Playing for Peace
Ben Spears (M.P.A. ’14) spent the first half of last year in one of the most fought over and unstable regions on Earth playing a relatively obscure sport with kids.
Spears is a leadership development coach with Ultimate Peace, a nonprofit organization that connects youth in areas divided by conflict through the sport of Ultimate Frisbee. In the West Bank and in Israel, he coached more than 500 teenagers — Palestinians and Israelis who would otherwise never meet because of the decades-long strife there. They were required to play together on teams.
“The spirit of the game is that every player has to negotiate with each other and be his or her own referee,” said Spears. “You can’t score by yourself. You have to rely on teamwork. It’s about integrity and mutual respect.”
Spears is a recipient of the Ultimate Peace Fellowship, which supports a full-time position that works to strengthen the organization’s year-round program by coaching in the Middle East.
After he graduated in December, Spears headed back to the Middle East to prepare for Ultimate Peace’s 2015 Friendship Tour, which includes a stop in Atlanta in late March, he said. “My plan is to be here through summer camps, which will take place in late July, with hundreds of players and volunteers from diverse communities — Christian, Muslim, Jewish, Arab, American, Israeli and Palestinian.”
Last June, Spears and his colleagues were preparing for a one-week camp on the campus of the Kfar Silver Boarding School in Ashkelon, Israel, when rockets from Gaza landed in the area.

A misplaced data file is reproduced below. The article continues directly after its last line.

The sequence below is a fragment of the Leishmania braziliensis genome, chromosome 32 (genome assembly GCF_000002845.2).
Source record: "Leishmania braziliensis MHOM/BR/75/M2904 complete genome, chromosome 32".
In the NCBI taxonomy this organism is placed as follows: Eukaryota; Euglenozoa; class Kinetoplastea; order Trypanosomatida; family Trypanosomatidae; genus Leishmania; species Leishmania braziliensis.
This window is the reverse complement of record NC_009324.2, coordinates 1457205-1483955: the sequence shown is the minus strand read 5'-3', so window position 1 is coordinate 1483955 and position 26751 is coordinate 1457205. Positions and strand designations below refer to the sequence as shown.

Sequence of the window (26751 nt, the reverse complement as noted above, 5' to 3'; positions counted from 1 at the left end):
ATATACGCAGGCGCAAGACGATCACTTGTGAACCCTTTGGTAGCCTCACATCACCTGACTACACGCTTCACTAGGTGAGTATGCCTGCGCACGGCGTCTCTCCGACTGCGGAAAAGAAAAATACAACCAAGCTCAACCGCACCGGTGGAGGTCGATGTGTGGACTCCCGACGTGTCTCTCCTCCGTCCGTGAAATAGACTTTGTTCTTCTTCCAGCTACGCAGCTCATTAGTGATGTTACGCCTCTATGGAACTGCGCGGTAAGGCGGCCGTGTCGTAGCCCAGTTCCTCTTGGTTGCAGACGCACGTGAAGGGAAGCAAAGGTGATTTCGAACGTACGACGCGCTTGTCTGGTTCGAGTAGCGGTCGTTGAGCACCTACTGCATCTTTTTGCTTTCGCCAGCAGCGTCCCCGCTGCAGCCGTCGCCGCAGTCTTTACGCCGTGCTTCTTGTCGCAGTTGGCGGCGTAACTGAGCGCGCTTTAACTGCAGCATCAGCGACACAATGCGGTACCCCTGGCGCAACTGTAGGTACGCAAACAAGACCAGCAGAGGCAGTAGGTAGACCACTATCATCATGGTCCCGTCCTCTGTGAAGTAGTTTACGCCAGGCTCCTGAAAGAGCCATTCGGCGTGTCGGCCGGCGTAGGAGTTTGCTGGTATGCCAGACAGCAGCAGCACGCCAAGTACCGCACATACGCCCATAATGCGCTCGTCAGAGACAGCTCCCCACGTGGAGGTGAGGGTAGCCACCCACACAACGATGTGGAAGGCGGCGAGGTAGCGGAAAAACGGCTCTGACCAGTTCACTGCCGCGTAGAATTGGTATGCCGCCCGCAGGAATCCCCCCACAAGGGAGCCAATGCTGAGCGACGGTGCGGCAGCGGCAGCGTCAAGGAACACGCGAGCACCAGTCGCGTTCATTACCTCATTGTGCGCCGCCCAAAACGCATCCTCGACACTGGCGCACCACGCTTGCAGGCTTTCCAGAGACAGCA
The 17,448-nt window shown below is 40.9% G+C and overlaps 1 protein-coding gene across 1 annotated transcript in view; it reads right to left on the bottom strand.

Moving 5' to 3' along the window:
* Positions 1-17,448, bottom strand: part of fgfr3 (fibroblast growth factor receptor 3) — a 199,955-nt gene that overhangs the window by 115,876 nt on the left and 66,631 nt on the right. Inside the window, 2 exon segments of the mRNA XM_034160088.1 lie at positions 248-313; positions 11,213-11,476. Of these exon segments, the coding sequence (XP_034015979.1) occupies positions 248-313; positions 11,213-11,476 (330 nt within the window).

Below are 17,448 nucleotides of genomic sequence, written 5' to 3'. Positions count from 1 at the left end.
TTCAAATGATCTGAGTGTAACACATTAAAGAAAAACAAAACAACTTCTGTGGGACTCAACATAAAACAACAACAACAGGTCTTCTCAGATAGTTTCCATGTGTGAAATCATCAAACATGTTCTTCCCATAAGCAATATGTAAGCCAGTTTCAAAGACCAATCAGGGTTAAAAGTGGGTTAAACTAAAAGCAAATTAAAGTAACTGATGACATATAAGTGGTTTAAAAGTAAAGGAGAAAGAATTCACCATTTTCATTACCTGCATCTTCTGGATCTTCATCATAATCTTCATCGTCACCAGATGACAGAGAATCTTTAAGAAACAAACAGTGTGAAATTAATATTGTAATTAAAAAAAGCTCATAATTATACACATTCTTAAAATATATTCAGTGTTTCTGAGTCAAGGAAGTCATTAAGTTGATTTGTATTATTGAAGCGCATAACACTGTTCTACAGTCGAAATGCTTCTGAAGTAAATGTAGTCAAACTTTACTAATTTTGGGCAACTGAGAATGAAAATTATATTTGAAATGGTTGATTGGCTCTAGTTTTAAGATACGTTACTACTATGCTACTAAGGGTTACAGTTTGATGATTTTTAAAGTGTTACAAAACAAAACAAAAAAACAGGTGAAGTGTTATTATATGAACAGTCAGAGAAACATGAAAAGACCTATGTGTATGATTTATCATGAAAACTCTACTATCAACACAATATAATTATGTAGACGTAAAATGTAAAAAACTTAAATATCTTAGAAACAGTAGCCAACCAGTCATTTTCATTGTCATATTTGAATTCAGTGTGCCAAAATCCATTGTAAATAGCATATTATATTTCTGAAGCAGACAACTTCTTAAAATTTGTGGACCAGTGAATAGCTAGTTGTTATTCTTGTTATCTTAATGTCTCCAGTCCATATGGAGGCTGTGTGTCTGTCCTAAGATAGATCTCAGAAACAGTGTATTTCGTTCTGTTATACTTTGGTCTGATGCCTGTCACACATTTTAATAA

“Our main worry was getting permission for Palestinian players to cross the border and to stay at the camp,” Spears said. “Our second worry was what’s happening in the air.”
The rocket fire began the night before they started training for the camp, Spears remembered. “Several coaches and I were sitting at a dining table out on a patio. The World Cup is on TV, there’s food on the table and all of sudden we see a rocket headed from left to right in the air,” Spears said. “And the sirens go off. Because we were close to Gaza, the sirens actually couldn’t go off far in advance. We rushed inside and took a few minutes. Everybody took their breath and took stock of what happened.”
The camp eventually occurred, he said, but the Palestinian players never received permission to cross the border.
He says he’s known for more than 10 years that international nonprofit work is his calling.
“My parents instilled in me a sense of doing my part,” says Spears. “I feel like we all have a responsibility to each other.”